Pleasetell us about your journey into acting and what inspired you to pursue a career in the entertainment industry?
Unexpected! I was discovered in a casual meeting with Sultana Siddiqui. I was looking at the possibility of being a host or anchor and her keen eye saw an actor in me. A week later I got a call from HUMTV that I had been cast in a drama.
Now, I had been in the entertainment industry since I was a teen, with Radio and TV anchoring creating an appreciated recognition. I had never thought of acting as I had only grown my public speaking and effective communication skills through both media. So I tumbled into acting and realized that this is what I was born to do!
What types of acting roles do you find most challenging and enjoyable, and why?
The most challenging roles are where there are ‘not so committed to the project’ team members. You have to become a stanchion to stabilize the outcome. It saps a lot of energy out of you and that is challenging. And no, I can’t just turn a blind eye to unprofessionalism just to run the kitchen, that is not who I am.
It is so fulfilling to get the chance to act along side the magnificent true actors. The passionate maestros, young or seasoned, when they are my co-actors, you can literally feel the goosebumps in the interaction! This is lovingly called chemistry these days.
Can you share a memorable experience from a recent acting project that had a significant impact on you as an actress?
In my 9 years as a TV actor, the experiences that have made me smile, with a pat on my back have been
a). Acting opposite Nauman Ejaz in Dumpukht (I consider him my mentor, a guru and co-acting as his peer I would either raise my bar much higher to match his brilliance, or fail hopelessly)
b.) Acting opposite Yumna Zaidi as her mother (a sexually exploited woman), misunderstood and hated by her daughter, desperately trying to protect the young woman from being tormented the same way. The range of emotions I got to present and react to were phenomenal!
c.) Currently on air, Fairy Tale season 2 presented a satire of my character taking inspiration from over-the-top saas bahu soaps. Ensuring, that the fine line between inspiration and roasting was not crossed, respecting the culture being represented, and then trying to keep a straight face while emoting overly dramatic facial expressions and vocal modulation was so so hard but delightfully memorable! (Hamza, Sehar, Amna and I were in stiches, breathless and had tears of laughter cascading down our faces after each take!) Hats off to Ali Hassan for making it look so effortless in the drama.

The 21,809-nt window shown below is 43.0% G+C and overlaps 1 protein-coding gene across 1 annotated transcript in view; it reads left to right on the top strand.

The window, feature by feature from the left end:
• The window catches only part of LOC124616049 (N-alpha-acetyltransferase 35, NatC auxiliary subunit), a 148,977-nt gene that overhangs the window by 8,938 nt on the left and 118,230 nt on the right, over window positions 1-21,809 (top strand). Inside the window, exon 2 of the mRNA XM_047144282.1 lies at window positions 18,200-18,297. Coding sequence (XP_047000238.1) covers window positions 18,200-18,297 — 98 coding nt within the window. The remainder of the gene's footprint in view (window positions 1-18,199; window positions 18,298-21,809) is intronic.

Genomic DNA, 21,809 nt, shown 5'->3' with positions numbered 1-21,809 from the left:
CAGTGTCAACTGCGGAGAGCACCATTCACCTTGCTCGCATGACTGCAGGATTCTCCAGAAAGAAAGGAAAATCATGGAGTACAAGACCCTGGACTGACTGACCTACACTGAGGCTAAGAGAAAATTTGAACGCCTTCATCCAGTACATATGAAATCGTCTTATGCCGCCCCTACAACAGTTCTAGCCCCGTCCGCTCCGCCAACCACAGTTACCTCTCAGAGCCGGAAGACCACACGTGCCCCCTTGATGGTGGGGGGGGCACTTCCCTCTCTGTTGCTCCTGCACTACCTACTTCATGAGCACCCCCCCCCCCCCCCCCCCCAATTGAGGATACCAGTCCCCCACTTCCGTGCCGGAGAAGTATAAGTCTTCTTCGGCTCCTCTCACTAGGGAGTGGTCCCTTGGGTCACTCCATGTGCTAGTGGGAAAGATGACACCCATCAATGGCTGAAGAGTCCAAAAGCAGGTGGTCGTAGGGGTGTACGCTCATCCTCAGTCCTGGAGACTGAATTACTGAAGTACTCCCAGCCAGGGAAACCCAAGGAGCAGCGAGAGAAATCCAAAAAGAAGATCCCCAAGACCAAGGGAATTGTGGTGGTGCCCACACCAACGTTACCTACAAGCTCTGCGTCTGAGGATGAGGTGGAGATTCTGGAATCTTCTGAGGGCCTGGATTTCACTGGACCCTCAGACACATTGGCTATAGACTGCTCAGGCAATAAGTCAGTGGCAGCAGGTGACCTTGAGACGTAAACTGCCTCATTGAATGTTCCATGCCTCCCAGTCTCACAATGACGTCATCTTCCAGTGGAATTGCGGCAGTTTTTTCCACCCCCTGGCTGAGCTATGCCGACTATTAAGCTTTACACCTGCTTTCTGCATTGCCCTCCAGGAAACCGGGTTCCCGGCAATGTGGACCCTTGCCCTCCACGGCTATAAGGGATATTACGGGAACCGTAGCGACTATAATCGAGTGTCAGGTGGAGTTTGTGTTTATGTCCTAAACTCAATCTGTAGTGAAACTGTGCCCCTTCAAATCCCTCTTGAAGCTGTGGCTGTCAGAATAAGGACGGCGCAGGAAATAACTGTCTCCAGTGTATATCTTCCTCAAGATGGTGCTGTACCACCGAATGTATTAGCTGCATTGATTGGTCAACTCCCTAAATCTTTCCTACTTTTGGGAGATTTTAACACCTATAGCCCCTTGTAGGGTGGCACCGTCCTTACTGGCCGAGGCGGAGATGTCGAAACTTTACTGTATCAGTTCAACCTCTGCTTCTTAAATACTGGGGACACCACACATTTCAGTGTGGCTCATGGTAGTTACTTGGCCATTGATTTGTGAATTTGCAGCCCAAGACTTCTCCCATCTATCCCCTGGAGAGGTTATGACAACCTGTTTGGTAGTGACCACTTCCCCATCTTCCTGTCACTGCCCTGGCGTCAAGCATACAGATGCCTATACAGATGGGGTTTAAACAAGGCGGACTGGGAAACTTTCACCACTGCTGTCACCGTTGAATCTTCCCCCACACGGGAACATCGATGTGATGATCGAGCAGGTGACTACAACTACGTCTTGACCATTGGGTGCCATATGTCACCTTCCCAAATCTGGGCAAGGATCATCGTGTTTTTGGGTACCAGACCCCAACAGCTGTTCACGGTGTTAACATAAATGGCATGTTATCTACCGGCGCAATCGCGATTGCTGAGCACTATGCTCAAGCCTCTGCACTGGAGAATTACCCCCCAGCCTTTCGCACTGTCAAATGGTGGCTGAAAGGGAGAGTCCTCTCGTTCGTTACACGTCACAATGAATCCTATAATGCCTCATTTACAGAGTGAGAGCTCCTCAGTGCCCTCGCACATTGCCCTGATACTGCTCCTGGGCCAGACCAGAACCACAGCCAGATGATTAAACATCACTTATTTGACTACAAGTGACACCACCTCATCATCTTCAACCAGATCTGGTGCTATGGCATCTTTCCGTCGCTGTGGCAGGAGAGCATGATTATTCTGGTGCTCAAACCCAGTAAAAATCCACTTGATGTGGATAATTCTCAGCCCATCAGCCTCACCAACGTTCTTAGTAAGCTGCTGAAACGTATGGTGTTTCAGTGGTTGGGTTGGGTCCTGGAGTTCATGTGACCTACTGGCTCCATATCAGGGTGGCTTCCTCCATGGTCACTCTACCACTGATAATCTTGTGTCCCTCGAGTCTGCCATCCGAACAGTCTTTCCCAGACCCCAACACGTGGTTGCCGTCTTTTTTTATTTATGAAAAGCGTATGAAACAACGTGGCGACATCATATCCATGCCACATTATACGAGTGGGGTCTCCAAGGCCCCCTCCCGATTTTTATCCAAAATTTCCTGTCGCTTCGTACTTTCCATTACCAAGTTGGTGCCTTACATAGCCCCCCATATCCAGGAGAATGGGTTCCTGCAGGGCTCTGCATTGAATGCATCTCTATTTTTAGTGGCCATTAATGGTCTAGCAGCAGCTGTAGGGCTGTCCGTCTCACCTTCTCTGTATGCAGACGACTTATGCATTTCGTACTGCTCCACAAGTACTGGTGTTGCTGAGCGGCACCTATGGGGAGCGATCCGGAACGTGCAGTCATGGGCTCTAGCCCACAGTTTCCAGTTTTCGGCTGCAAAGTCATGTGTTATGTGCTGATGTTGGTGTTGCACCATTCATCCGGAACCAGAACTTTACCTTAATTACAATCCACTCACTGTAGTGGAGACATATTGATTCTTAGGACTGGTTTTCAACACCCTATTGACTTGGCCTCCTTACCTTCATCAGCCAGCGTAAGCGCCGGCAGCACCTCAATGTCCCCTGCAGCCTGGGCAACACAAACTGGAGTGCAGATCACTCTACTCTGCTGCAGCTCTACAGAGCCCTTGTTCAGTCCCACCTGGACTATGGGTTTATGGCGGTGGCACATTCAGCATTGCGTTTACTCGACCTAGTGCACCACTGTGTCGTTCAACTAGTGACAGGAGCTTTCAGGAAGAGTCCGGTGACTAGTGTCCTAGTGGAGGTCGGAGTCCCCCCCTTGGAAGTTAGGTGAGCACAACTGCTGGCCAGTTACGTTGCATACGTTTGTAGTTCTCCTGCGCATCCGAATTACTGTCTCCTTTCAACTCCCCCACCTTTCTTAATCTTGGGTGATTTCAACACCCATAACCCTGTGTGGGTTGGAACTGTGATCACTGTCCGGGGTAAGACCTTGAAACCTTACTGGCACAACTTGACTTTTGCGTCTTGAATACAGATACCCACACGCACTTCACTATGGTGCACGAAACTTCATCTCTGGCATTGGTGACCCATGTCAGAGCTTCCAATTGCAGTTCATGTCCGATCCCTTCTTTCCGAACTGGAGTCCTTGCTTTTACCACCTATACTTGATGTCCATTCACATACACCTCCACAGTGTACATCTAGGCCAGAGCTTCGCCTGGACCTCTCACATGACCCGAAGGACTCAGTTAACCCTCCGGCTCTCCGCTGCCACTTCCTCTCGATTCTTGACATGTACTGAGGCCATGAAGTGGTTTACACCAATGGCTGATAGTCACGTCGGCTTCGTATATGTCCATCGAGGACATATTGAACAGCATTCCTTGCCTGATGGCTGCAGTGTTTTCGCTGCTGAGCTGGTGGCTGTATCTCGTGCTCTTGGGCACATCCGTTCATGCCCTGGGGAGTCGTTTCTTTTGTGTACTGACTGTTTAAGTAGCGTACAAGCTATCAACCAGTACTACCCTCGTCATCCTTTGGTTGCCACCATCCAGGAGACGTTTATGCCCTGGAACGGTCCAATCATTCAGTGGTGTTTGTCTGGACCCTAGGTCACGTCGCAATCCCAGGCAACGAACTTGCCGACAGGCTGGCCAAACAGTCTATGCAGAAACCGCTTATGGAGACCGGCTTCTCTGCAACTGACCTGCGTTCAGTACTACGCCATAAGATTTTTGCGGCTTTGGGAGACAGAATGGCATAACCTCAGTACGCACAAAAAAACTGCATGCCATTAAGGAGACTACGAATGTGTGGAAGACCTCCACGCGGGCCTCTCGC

How do you prepare for a new acting role?
I say goodbye to Saman Ansari and become that character. And if it is unlike something familiar to me, I research it, observe it and then implement it. This is also why I never do more that one project at a time, I don’t have an on off button, so once I delve into the character I am playing for a drama, I am only able to wean it off at camera close.
Acting often involves working with diverse teams. How do you collaborate and build chemistry with your co-stars and crew members?
A professional team knows that the success of a project depends on everyone doing their job passionately. And yes, in the real world there are often times where you need to adjust to some one or the other not doing the team justice. If it is an actor not focusing on their dialogues or respecting the etiquettes of being on set, the Director makes a call on that. If its some one from the production team, you can bring that to the notice of the head of production. My mannerism on set has always been immense respect for every team member from spot boy to a super star and complete dedication to my work. If that means I don’t partake in green room gossip or hanging out between scenes to conserve my performance energy, I am very comfortable with that.